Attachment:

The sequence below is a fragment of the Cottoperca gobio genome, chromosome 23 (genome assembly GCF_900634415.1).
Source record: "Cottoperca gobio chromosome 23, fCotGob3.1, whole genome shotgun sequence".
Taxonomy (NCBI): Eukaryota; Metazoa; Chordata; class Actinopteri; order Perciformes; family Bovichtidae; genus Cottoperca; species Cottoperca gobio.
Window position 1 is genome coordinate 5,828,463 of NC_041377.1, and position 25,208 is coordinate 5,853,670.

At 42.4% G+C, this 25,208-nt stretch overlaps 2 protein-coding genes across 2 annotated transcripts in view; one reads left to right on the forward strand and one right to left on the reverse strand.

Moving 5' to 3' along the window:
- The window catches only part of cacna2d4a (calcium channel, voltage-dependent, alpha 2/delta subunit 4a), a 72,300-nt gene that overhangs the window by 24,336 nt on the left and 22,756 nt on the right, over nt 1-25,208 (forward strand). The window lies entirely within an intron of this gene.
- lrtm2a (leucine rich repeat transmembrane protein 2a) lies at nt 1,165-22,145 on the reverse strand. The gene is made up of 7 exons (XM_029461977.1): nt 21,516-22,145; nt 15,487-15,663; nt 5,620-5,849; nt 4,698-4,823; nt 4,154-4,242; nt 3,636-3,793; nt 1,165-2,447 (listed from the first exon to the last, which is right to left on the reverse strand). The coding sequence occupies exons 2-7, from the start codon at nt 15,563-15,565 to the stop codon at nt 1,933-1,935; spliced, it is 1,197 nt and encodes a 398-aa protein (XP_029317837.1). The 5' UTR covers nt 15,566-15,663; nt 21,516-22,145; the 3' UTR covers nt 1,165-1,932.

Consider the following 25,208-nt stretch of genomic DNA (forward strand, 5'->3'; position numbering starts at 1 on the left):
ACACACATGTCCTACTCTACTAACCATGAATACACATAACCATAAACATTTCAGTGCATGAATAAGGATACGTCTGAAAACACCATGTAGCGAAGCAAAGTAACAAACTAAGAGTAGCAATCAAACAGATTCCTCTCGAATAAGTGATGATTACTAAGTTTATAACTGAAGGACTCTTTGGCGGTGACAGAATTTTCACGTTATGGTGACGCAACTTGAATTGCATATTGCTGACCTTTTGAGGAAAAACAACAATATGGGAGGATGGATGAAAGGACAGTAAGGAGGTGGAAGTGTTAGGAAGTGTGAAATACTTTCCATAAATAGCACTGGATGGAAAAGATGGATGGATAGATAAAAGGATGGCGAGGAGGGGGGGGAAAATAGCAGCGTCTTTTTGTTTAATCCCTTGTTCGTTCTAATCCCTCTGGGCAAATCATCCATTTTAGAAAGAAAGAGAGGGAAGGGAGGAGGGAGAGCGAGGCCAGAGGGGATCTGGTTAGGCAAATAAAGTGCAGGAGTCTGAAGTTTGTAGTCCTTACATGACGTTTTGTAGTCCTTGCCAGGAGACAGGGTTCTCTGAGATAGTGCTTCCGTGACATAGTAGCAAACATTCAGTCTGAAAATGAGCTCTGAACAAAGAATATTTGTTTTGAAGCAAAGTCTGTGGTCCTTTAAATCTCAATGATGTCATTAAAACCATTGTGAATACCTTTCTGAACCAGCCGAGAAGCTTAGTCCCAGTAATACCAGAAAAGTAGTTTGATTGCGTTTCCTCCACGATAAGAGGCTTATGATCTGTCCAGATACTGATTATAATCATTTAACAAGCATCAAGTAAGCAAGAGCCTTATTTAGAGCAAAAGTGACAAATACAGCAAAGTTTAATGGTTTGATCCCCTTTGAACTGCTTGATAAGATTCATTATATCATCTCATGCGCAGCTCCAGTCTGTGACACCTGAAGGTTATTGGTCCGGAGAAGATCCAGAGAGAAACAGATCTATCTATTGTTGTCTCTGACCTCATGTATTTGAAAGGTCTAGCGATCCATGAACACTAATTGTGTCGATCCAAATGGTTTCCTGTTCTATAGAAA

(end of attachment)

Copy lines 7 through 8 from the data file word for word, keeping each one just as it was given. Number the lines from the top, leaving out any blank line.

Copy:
- The window catches only part of cacna2d4a (calcium channel, voltage-dependent, alpha 2/delta subunit 4a), a 72,300-nt gene that overhangs the window by 24,336 nt on the left and 22,756 nt on the right, over nt 1-25,208 (forward strand). The window lies entirely within an intron of this gene.
- lrtm2a (leucine rich repeat transmembrane protein 2a) lies at nt 1,165-22,145 on the reverse strand. The gene is made up of 7 exons (XM_029461977.1): nt 21,516-22,145; nt 15,487-15,663; nt 5,620-5,849; nt 4,698-4,823; nt 4,154-4,242; nt 3,636-3,793; nt 1,165-2,447 (listed from the first exon to the last, which is right to left on the reverse strand). The coding sequence occupies exons 2-7, from the start codon at nt 15,563-15,565 to the stop codon at nt 1,933-1,935; spliced, it is 1,197 nt and encodes a 398-aa protein (XP_029317837.1). The 5' UTR covers nt 15,566-15,663; nt 21,516-22,145; the 3' UTR covers nt 1,165-1,932.